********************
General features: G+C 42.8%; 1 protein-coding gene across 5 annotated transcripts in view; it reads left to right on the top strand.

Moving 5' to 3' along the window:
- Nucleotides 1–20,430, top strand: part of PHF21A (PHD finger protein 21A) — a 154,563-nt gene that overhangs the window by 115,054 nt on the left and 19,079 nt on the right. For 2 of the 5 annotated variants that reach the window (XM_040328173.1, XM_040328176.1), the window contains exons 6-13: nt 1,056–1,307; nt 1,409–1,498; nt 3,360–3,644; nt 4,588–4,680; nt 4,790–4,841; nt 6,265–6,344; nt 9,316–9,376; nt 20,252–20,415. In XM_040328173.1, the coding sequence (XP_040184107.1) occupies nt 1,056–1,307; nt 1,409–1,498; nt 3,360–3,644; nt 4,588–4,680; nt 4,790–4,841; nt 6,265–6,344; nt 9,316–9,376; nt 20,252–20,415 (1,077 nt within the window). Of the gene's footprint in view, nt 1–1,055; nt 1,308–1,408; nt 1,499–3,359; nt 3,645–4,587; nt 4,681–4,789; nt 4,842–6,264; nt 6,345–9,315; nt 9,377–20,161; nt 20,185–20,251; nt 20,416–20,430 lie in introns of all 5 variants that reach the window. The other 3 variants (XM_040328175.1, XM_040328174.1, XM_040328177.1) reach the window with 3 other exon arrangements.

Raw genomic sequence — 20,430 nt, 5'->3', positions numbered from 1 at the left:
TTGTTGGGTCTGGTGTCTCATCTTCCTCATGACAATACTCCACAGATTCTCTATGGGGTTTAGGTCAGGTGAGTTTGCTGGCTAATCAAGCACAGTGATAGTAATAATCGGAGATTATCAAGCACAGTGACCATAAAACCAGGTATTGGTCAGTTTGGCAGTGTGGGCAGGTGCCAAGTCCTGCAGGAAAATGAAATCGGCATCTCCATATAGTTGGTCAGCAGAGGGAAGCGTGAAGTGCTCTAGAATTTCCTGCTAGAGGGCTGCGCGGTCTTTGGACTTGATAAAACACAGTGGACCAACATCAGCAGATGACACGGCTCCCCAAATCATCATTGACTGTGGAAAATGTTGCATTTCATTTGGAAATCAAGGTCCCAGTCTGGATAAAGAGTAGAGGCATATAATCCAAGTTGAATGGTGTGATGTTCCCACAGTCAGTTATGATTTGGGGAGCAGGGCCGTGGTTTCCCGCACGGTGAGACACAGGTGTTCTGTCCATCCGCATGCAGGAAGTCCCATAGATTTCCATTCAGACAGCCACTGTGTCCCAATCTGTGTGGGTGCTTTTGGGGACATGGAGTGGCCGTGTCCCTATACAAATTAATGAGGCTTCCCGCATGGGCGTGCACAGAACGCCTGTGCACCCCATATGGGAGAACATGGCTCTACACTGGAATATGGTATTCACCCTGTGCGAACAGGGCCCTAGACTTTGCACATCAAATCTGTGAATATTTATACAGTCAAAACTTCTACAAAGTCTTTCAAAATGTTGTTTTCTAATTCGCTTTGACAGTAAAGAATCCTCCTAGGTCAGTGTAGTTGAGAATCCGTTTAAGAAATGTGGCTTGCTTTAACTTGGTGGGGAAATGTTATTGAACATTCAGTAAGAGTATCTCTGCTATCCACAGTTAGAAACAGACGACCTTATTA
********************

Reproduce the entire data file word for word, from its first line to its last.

General features: G+C 42.8%; 1 protein-coding gene across 5 annotated transcripts in view; it reads left to right on the top strand.

Moving 5' to 3' along the window:
- Nucleotides 1–20,430, top strand: part of PHF21A (PHD finger protein 21A) — a 154,563-nt gene that overhangs the window by 115,054 nt on the left and 19,079 nt on the right. For 2 of the 5 annotated variants that reach the window (XM_040328173.1, XM_040328176.1), the window contains exons 6-13: nt 1,056–1,307; nt 1,409–1,498; nt 3,360–3,644; nt 4,588–4,680; nt 4,790–4,841; nt 6,265–6,344; nt 9,316–9,376; nt 20,252–20,415. In XM_040328173.1, the coding sequence (XP_040184107.1) occupies nt 1,056–1,307; nt 1,409–1,498; nt 3,360–3,644; nt 4,588–4,680; nt 4,790–4,841; nt 6,265–6,344; nt 9,316–9,376; nt 20,252–20,415 (1,077 nt within the window). Of the gene's footprint in view, nt 1–1,055; nt 1,308–1,408; nt 1,499–3,359; nt 3,645–4,587; nt 4,681–4,789; nt 4,842–6,264; nt 6,345–9,315; nt 9,377–20,161; nt 20,185–20,251; nt 20,416–20,430 lie in introns of all 5 variants that reach the window. The other 3 variants (XM_040328175.1, XM_040328174.1, XM_040328177.1) reach the window with 3 other exon arrangements.

Raw genomic sequence — 20,430 nt, 5'->3', positions numbered from 1 at the left:
TTGTTGGGTCTGGTGTCTCATCTTCCTCATGACAATACTCCACAGATTCTCTATGGGGTTTAGGTCAGGTGAGTTTGCTGGCTAATCAAGCACAGTGATAGTAATAATCGGAGATTATCAAGCACAGTGACCATAAAACCAGGTATTGGTCAGTTTGGCAGTGTGGGCAGGTGCCAAGTCCTGCAGGAAAATGAAATCGGCATCTCCATATAGTTGGTCAGCAGAGGGAAGCGTGAAGTGCTCTAGAATTTCCTGCTAGAGGGCTGCGCGGTCTTTGGACTTGATAAAACACAGTGGACCAACATCAGCAGATGACACGGCTCCCCAAATCATCATTGACTGTGGAAAATGTTGCATTTCATTTGGAAATCAAGGTCCCAGTCTGGATAAAGAGTAGAGGCATATAATCCAAGTTGAATGGTGTGATGTTCCCACAGTCAGTTATGATTTGGGGAGCAGGGCCGTGGTTTCCCGCACGGTGAGACACAGGTGTTCTGTCCATCCGCATGCAGGAAGTCCCATAGATTTCCATTCAGACAGCCACTGTGTCCCAATCTGTGTGGGTGCTTTTGGGGACATGGAGTGGCCGTGTCCCTATACAAATTAATGAGGCTTCCCGCATGGGCGTGCACAGAACGCCTGTGCACCCCATATGGGAGAACATGGCTCTACACTGGAATATGGTATTCACCCTGTGCGAACAGGGCCCTAGACTTTGCACATCAAATCTGTGAATATTTATACAGTCAAAACTTCTACAAAGTCTTTCAAAATGTTGTTTTCTAATTCGCTTTGACAGTAAAGAATCCTCCTAGGTCAGTGTAGTTGAGAATCCGTTTAAGAAATGTGGCTTGCTTTAACTTGGTGGGGAAATGTTATTGAACATTCAGTAAGAGTATCTCTGCTATCCACAGTTAGAAACAGACGACCTTATTA